Friday, October 02, 2009

Weekly Transformers Feature: Classics Optimus Prime

Starting around the holiday season of the year 2006, many long-time Transformers fans finally got what they'd been asking to get for more than a decade.  Finally, Hasbro truly revisited the Generation One era, giving classic characters updated forms utilizing 21st century toymaking technology.  Granted, this wasn't exactly the first time these characters had been revived since the original line ended in 1991.  The 2003 Alternators line, for example, also gave old characters new forms, but Alternators was a side-line with the stated purpose of using licensed ground vehicle forms (i.e., only cars and a few trucks).  This limitation meant that some reborn characters (such as Shockwave and Grimlock) were given forms wholly unrelated to their Generation One identities.

The Classics line, on the other hand, was more of a true "update."  While the updated Classics alternate modes were by no means identical to a character's Generation One form, they were very obviously similar.  So although Classics Optimus Prime is no longer quite as boxy as he used to be, and while he no longer comes with a transforming trailer, he's still a truck.

Besides having far greater articulation than toys of the '80s, updated toy tech also means that one no longer has to worry about things like detachable fists or weapons that don't have any place to go when Prime has changed into vehicle mode.  Rather, the fists are actually a part of the toy, and the weapons--as with most (but by no means all) modern Transformers--are actually created out of parts of the vehicle mode (in this case, the smokestacks and the aero fairing) that themselves "transform" into the weapons.  This is, of course, nothing new to Transformers toys themselves, but it's a first (not counting Alternators) for a Generation One Optimus Prime character toy (even "Masterpiece" Prime's weapon doesn't store in vehicle mode, much less transform into a part of it!).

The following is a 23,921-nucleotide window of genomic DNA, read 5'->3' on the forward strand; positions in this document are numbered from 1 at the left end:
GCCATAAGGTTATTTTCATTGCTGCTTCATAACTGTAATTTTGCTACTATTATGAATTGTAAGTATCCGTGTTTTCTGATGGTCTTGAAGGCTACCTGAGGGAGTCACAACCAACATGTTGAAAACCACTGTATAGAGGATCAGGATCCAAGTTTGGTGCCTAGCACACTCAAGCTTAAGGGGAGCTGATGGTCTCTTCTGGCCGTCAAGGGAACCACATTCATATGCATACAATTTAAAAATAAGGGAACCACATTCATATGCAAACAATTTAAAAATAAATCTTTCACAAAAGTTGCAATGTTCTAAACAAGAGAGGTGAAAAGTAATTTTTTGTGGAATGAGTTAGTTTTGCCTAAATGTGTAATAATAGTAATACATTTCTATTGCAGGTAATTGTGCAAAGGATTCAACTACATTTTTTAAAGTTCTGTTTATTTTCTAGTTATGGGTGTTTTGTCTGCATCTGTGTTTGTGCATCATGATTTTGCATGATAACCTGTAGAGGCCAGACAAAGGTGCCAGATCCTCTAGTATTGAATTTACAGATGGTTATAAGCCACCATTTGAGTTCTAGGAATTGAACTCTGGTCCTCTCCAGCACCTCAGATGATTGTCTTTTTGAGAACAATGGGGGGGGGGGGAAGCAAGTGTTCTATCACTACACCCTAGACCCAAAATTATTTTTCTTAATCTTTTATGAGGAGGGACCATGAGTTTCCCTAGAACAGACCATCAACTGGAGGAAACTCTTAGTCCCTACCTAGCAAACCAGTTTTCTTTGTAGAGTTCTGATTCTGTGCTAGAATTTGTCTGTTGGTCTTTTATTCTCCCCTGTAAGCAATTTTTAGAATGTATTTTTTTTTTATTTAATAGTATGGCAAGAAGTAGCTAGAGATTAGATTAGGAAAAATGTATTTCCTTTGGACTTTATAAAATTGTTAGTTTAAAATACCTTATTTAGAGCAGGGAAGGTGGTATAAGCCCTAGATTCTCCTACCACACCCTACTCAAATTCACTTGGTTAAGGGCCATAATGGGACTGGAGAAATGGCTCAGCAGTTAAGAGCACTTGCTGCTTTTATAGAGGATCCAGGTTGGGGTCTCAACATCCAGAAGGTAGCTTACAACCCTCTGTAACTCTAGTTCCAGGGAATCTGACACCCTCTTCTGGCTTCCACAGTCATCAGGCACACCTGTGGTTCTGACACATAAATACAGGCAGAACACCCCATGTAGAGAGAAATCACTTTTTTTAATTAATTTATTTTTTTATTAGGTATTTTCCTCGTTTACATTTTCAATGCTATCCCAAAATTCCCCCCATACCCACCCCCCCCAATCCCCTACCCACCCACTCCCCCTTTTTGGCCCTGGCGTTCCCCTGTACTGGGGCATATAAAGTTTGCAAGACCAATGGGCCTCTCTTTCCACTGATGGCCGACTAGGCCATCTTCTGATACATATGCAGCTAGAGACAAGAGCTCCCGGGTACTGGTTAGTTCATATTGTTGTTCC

Classics Prime's weapons even combine, although I have to admit that I've never been all that happy with these "shoulder cannons," so I don't actually use this option often.

Sadly, the Classics line was only ever intended as "filler" between the end of Cybertron and the beginning of the 2007 movie-based line of toys, and so lasted for only about 8 months or so, nowhere near as long as many fans would have liked.  However, the concepts behind Classics have continued into other lines since then, and although toy stores are currently saturated with movie-based toys again (since the release of the sequel, Revenge of the Fallen), Hasbro promises to revisit these characters and concepts as long as they can be convinced that such toys will sell.

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